Roasted Salsa

I had never tried making salsa before, and now that I have I don’t know how I’ll ever go back to store-bought. This roasted salsa recipe is phenomenal. It’s the best salsa I’ve ever had, and I’m sure the special trip I made to the farmers market for perfectly ripe tomatoes didn’t hurt. I loved that I could customize the heat level to the sweaty eyelid, drippy nose inducing level of spiciness I prefer. (Please tell me I’m not the only weirdo whose eyelids sweat while eating spicy foods.)

roasted salsa recipe

roasted salsa recipe

roasted salsa recipe

roasted salsa recipe

…and then I ate the entire bowl.

Oh, and don’t worry. The tomato cores didn’t go to waste.

roasted salsa recipe

8 tomatoes, quartered and cored
1 yellow onion, peeled and halved
12 serrano peppers, caps removed
5 cloves garlic, unpeeled
1 tablespoon salt (more or less to taste)
1 bunch cilantro, thick stems removed

Preheat your oven to 375 degrees. Arrange the tomatoes cut side up in a baking pan or on cookie sheet with a rim (they will ooze). Arrange the garlic cloves, peppers, and onion halves (cut side up) on the pan as well.

Roast until the onion starts to look translucent and the peppers are blackening. The original recipe said this would take 30–40 minutes, but I roasted mine for 1 hour 20 minutes before the onions finally seemed translucent-ish. Then I broiled everything for another 2 minutes at the end to char the peppers a little. So, you’ll have to keep an eye on it and go by feel on the roasting time.

Once roasted, let everything cool for a few minutes and give the garlic a squeeze to peel it. Then run all that roasty goodness and the cilantro through your food processor—adding peppers and salt to taste. If you put all 12 peppers in, it will be INSANELY hot. I ended up putting in 6 or 7 peppers to achieve the medium/hot heat level I like. When the salsa was done, I processed the remaining peppers separately and set them aside for Daniel to stir into his salsa as desired. He likes it super hot, and he’s so smug about it.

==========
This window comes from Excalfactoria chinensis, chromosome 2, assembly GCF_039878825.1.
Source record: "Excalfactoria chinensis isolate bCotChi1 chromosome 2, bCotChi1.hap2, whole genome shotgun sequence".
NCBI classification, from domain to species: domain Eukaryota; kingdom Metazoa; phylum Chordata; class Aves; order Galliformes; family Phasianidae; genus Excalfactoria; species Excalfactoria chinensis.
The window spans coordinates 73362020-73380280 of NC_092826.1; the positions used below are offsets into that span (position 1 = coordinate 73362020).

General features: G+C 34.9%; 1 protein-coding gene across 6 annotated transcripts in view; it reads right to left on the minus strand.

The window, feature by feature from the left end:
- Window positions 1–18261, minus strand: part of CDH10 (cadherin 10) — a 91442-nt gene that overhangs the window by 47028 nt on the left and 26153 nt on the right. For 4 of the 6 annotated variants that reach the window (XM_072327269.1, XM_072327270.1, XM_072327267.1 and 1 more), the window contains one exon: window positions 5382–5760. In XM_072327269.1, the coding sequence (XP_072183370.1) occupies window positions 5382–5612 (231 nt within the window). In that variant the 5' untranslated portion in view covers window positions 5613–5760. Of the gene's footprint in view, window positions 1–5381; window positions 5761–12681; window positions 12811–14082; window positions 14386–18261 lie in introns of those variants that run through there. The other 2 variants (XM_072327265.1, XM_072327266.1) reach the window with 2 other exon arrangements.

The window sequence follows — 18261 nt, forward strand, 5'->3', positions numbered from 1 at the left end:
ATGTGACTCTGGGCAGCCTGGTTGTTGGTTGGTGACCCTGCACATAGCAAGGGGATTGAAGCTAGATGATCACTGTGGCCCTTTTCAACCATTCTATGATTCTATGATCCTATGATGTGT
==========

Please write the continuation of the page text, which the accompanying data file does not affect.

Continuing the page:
Eat it up with chips, tacos, burritos, quesadillas, enchiladas, or whatever other salsa-friendly foods you like. You can store the salsa in the fridge for a week. I’d imagine you could freeze too, but I haven’t tried it yet myself.

This recipe makes a lot of salsa—roughly a medium sized mixing bowl full.

Adapted from One Particular Kitchen’s salsa recipe.


  1. Sabela

    Looks delicious! I think you should try romesco sauce if you haven’t (there are some uncomplicated recipes online), it is not spicy but tastes incredible, especially on vegetables, with fish… :*

  2. Rachel

    Mmmm, this looks really yummy! I’d love to give it a go myself. I have a couple of questions though: what are yellow onions? And what is broiling? Thanks!

  3. happyscrapper

    No, you are not the only weirdo that get sweaty eyelids from spicy foods. I can not believe that scrolling thru your beautiful pictures, I would come up on someone else who know what I’m talking about. My family (and others I have shared this tidbit with) totally crack up when I say “That makes my eyelids sweat”. Tart stuff does it, too. Great recipe for salsa by the way!

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